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Image by National Cancer Institute


The advent of Next Generation Sequencing has now made it possible to sequence the entire genome or exome (coding regions) of tumor and matched normal cells to identify all of the mutations that have occurred (mutanome). The resultant mutanome will then be used to personalize each cancer immunotherapy based on the patient’s genomics to improve patient outcomes. Neoepitopes represent an untapped and promising therapeutic area for cancer treatment. Prior cancer vaccines target Tumor Associated Antigens, which are expressed on both healthy and cancerous cells and thus, leading to toxicities. Exploiting natural immune-surveillance, we direct the immune system into targeting the cancer cells specifically expressing neoepitopes.



Tumor Associated Antigens (TAAs)

TAAs are self-derived immune targets overexpressed on cancerous cells. While particular care is taken to find TAAs that are not expressed in healthy tissues, these antigens retain intrinsic safety issues which can lead to activating immune responses against normal tissues [1, 2]. Furthermore, breaking central tolerance to these self antigens can be challenging, limiting the efficacy of TAA-based therapies.

Tumor Specific Antigens (TSAs)

TSAs, on the other hand, are immune targets uniquely expressed by cancerous cells and they are ideal for developing precision cancer immunotherapies. Notably, TSAs are not affected by central tolerance mechanisms and avoid inadvertent targeting of healthy tissues, important factors for efficacy and safety.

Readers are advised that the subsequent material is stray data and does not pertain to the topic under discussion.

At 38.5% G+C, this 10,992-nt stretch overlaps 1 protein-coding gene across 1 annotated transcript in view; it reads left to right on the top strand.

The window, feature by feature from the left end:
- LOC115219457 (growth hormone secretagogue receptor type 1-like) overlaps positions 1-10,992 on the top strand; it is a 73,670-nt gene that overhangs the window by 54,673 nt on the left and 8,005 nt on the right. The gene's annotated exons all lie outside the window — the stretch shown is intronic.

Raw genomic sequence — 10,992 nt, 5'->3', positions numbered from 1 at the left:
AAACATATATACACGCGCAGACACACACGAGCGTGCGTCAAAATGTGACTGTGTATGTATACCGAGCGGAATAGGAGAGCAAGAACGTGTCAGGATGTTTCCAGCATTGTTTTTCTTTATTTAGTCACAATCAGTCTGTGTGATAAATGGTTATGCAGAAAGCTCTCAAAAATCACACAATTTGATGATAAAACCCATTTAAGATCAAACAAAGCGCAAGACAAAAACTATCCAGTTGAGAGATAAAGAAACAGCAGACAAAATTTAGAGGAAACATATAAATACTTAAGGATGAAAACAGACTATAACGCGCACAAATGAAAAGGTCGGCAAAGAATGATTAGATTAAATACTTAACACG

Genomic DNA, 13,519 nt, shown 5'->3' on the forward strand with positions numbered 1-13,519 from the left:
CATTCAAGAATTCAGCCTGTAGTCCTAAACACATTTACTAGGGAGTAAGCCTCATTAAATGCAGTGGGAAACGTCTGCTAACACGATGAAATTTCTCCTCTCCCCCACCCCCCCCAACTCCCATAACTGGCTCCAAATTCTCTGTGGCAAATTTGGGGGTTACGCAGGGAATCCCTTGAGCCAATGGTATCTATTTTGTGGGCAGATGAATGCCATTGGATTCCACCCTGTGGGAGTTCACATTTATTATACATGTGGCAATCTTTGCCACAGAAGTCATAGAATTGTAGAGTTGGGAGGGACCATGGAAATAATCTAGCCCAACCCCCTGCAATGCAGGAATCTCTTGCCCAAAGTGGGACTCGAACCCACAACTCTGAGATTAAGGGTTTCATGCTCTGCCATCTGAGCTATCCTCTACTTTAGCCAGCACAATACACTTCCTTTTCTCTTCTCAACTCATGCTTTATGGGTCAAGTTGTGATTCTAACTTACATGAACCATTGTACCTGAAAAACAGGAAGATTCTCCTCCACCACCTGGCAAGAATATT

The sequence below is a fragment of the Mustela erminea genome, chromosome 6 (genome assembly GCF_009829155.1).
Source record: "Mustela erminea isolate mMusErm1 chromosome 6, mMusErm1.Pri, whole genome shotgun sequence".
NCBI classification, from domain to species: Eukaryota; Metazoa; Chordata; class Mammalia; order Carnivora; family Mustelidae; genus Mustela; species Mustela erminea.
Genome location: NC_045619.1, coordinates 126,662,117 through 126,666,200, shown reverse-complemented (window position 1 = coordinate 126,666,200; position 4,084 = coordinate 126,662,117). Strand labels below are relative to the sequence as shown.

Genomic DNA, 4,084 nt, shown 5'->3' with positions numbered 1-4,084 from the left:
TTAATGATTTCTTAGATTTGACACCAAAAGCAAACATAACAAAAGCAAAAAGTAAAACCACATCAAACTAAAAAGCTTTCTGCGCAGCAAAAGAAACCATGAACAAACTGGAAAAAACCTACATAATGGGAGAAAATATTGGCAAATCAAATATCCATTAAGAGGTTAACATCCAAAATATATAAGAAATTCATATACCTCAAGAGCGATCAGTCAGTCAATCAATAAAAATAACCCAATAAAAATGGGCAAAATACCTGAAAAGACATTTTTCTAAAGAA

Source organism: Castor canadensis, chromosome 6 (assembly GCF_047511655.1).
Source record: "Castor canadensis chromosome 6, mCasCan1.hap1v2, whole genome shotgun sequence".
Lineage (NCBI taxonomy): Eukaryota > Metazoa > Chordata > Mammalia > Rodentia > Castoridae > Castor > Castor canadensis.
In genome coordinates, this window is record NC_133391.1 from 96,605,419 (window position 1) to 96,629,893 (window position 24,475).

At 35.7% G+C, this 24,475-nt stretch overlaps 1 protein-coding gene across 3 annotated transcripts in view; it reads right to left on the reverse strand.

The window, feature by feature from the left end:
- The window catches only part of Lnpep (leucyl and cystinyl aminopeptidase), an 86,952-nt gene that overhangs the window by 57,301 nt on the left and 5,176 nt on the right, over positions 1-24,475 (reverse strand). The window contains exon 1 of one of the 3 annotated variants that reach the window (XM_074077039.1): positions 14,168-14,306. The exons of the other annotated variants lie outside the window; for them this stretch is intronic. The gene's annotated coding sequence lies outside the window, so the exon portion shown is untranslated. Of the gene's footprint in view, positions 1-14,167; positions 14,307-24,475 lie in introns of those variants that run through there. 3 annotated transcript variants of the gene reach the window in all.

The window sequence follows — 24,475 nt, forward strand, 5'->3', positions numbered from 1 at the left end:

The vast majority of neoepitopes are ‘private’ or unique to each patient’s tumors [3]. A limited number of neoepitopes are shared across patients (‘shared’ neoepitopes) - the frequency of these shared neoepitopes varies by tumor type. 

Shared neoantigens are attractive targets for development of an 'off-the-shelf' therapy, but only a subset of patients can benefit from this approach, and in any given subject, such therapies would target only a very narrow set of available tumor specific antigens, leading to tumor immunoediting and immune escape [4, 5].

In a bladder cancer study conducted by EpiVax Therapeutics, we found shared neoantigens in <40% of 400 patient samples tested, the most frequent shared neoantigen being detected in only 5% of samples. This suggests that an ‘off-the-shelf’ vaccine would have to include a significant number of shared neoantigens to be effective in even a minority (<40%) of patients.

Private, or personalized neoantigens offer the advantage of targeting each tumor specifically. This multiprong approach limits the tumor's ability to avoid immune detection, enhancing clinical outcomes. 

EpiVax Therapeutics' uses a sophisticated, proprietary immunoinformatics platform, Ancer, to discover immunogenic, private neoantigens that are used for cancer immune therapy. 



EVT-PCV-001 is a personalized cancer vaccine designed with Ancer. Our unique design and manufacturing process allows us to go from biopsy to vaccine administration in only 4 weeks, successfully positioning us in the neoadjuvant treatment setting, improving therapy outcome.

Safety of EVT-PCV-001 will be first evaluated in the muscle invasive bladder cancer setting, with Phase 1 trial in 2023.

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